My Bicycle Thief

Not all neighborhoods are the same. Rock Island Illinois is not what it seems. Such is life. Deep in the backwoods of rural Georgia as you ride your bike you can smell pine trees; you can smell smoked neckbones and fresh baked pies as you approach your grand-aunt’s house, lug your bicycle up the steps and park it on the back porch.

You can knock, so as not to startle her, and then walk right in and take a seat. Her door is never locked. You can safely bet that both lemonade and sweet tea are on hand. You can fall asleep after “supper” and the cicadas will make sure you awaken just in time to pedal home as darkness settles.

But in the Quad Cities of western Illinois, the cicadas signify a different type of curfew. They start singing when it seems darkness is still hours away. They sing of caution. Looking at the evening landscape, there’s a glorious view of Iowa in the distance. The sun sets slowly and the sky is still bright with a myriad of colors from purple to pink and grey.

You can see increased foot traffic each evening if you watch. At dusk you can smell dog food from Davenport’s Nestle Purina factory. You can hear sirens. You can hear the pop popping of pistols. And each night; whether it’s a domestic dispute, a shooting or a killing, it’s something. Until it’s you.

Your bicycle, parked on your porch just a second ago, is gone. A thief has climbed 13 steep steps, then four more to get to your porch, walked past your unlocked front door, grabbed your bike, lugged it off the porch and back down the first four steps and presumably ridden it down a steep, grassy hill and into the night. The audacity! You grasp your neck and thank God that all he wanted was the bike.

When darkness rises in Rock Island, you had better bring your bike; and more so your children and your self, inside. Although Chicago is a three-hour drive away, the Quad Cities have the same turbulence: The same wind. The gang culture, poverty, drug infestation and violence that typifies Chicago is mirrored here. Killings, shootings, police chases, fights and other violent phenomena persist, a mere five blocks away from police headquarters. It’s as if the neighborhood is an experiment to ascertain the dynamics of poverty and violence; a project made up of roughly five square miles of beautiful architecture interspersed with shacks.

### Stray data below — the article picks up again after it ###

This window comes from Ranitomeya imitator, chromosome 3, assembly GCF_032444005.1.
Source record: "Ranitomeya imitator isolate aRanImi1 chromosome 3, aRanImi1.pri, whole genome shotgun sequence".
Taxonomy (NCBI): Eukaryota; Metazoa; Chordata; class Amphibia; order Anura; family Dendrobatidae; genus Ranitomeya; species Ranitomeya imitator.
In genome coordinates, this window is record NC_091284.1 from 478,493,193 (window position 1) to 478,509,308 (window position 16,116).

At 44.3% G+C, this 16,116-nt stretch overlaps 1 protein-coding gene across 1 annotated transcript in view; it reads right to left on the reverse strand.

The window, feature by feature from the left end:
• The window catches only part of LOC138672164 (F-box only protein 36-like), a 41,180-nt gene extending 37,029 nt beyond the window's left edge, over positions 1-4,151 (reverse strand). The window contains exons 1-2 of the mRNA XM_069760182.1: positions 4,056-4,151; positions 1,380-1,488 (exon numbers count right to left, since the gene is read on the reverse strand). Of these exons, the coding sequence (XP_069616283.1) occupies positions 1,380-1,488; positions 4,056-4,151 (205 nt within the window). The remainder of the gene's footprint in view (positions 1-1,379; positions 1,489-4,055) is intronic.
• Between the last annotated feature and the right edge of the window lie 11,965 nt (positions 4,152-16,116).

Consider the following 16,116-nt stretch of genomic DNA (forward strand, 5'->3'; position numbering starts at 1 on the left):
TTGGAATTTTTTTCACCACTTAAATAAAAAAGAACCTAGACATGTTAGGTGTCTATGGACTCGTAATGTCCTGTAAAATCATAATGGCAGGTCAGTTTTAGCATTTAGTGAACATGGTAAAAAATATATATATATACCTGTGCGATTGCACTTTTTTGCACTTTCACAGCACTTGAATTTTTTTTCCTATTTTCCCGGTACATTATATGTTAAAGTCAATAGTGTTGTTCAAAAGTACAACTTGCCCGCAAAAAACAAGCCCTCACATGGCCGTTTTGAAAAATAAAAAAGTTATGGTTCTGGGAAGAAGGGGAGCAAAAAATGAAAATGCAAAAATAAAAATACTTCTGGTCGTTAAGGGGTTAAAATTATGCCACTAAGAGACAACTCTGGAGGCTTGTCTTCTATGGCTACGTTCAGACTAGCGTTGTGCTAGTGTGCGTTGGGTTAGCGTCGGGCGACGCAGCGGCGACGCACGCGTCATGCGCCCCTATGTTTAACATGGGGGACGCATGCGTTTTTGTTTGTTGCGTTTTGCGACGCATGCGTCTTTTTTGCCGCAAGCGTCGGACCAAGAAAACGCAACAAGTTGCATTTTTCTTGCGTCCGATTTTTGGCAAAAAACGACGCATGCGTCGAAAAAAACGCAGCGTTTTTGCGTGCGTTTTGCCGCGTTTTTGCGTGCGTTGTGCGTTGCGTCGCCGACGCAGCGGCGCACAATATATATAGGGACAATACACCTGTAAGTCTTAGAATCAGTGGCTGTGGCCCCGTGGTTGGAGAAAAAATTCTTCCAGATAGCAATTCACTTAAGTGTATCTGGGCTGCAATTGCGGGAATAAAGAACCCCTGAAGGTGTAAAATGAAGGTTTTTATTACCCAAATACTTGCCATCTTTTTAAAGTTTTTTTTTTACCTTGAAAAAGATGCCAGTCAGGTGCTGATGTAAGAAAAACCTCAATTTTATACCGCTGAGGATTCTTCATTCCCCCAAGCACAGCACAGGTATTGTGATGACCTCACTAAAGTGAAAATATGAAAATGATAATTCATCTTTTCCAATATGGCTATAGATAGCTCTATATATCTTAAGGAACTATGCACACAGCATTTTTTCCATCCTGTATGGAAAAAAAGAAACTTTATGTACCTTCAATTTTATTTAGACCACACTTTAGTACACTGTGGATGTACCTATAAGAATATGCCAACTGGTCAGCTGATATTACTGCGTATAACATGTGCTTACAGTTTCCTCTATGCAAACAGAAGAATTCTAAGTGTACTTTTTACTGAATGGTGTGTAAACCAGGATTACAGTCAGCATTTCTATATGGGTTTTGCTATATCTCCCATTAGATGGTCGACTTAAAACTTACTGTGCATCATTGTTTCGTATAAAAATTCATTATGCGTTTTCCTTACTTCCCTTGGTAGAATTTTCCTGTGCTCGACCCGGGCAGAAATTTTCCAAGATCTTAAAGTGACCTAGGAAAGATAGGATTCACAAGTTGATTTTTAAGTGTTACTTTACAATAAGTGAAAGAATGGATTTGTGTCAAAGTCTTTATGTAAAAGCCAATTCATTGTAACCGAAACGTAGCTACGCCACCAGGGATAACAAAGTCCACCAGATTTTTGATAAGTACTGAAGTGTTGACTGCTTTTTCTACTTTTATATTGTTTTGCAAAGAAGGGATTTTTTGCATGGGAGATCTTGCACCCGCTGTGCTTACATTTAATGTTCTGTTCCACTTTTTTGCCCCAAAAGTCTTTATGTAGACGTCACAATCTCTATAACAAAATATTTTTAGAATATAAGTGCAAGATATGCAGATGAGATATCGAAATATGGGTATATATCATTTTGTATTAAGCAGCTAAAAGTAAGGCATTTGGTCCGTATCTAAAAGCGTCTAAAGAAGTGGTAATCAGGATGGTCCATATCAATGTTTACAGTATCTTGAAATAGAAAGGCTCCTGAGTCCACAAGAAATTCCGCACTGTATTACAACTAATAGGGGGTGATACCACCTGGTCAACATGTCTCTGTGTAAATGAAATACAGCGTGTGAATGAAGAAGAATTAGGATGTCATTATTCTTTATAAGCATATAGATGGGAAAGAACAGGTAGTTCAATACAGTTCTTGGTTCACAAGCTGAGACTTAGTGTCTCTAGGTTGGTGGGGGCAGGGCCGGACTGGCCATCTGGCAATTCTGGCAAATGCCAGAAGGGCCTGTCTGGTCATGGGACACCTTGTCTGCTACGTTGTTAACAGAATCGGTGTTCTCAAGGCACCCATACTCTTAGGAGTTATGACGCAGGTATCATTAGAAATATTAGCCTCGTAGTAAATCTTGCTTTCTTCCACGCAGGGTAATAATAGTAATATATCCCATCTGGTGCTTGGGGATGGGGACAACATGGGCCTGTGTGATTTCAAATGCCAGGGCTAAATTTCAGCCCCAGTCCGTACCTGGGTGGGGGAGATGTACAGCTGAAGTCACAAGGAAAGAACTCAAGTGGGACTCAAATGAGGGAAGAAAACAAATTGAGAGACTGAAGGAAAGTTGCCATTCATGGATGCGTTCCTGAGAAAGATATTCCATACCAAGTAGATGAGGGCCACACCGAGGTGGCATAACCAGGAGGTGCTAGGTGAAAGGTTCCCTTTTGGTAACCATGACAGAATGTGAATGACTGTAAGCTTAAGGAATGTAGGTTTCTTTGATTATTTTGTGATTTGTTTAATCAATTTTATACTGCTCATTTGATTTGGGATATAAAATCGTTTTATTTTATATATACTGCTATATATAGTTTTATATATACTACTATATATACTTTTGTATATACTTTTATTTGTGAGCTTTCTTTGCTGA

And if you can’t accept the fact that someone robbed you, you can contact the police. You don’t even have to call them because they ride by often enough that you can flag them down. They will give you a report for your records and promise to contact you if someone drops a bike with said serial number in their laps.

Once you check the pawnshops to no avail, you figure the thief still has your bike, so you sit on your porch and wait. You drink your “pop.” You smell the dog food. You watch and listen as kids on your sidewalk talk the grittiest, most gutter talk you’ve ever heard. You are flabbergasted. They don’t care if you hear.

You watch the neighborhood and you can’t understand how so many volatile people happen to live in the same ten-block area. You wonder why they don’t move. You will move, you decide, if you are still alive at the end of your lease.

You sit on the porch and observe. You enjoy the sun and scrutinize every bicycle that comes within a mile of your house. You jump in your car and give chase to get a closer look at bicyclists who seem to be “avoiding” your street. No luck. Then, you search for your missing bicycle on Craigslist because it’s been a week and still; no sign of your bike.

You watch as a speeding car whizzes by, followed by a police cruiser, followed by three detective cars, followed by a K-9 unit–again.

You marvel at the quaint look of the neighborhood. It isn’t an inner-city. It’s a town. And it’s out of control. You look to your left and see a massive church built in 1912. You see the official look of its campus; the lavender and burnt oranges and crimsons in its lush and intricate landscaping, and marvel at its huge, brassy bell tower. It’s gorgeous! Stained glass windows; expensive cars parked in front. What a nice street this is!

You look to the right and see your daughter’s elementary school; built in 1858. It has two stories. It’s a nice school. Then you see teenagers in its parking lot; twerking and consequently drawing a crowd that includes adult males. You decide that your kids should come inside. You hear the cicadas. You turn on your porch light, sit back down in your rocker and resume your watch. You glare at anyone who makes eye contact without speaking. You wonder why everyone looks like a thief, drug addict or some other class of suspect. You wonder where the friendly people are. You are an Englishman in New York. You watch each and every walker and rider until one day, you see a bike in the distance and you get chills. It’s yours.

When you see your bicycle, you approach the subject as stealthily and swiftly as possible, and also as aggressively as you can, and you take it. You say, “Hey! That’s my [insert a comfortable expletive] bike!” And you reach out and grab it by the handlebars. At this point the rider jumps off; knowing he’s been caught. You get on your bike. You ask the subject, “Where the [insert appropriate second expletive] did YOU get MY bike. When he admits someone “gave it to him,” you act as you see fit.

You ride your bike home. You hope the thief is neither willing to kill nor be killed over the whole matter. You don’t park your bike outside again. Not even for a second. You wait for your heart rate to normalize. You hope it’s over. You think of how much you appreciate the good things about the Quad Cities, and you devise a master plan to purchase real estate on “Top of the Hill” where wealthier and wiser Rock Islanders dwell. You wonder if it’s possible to write your way to the top of the hill.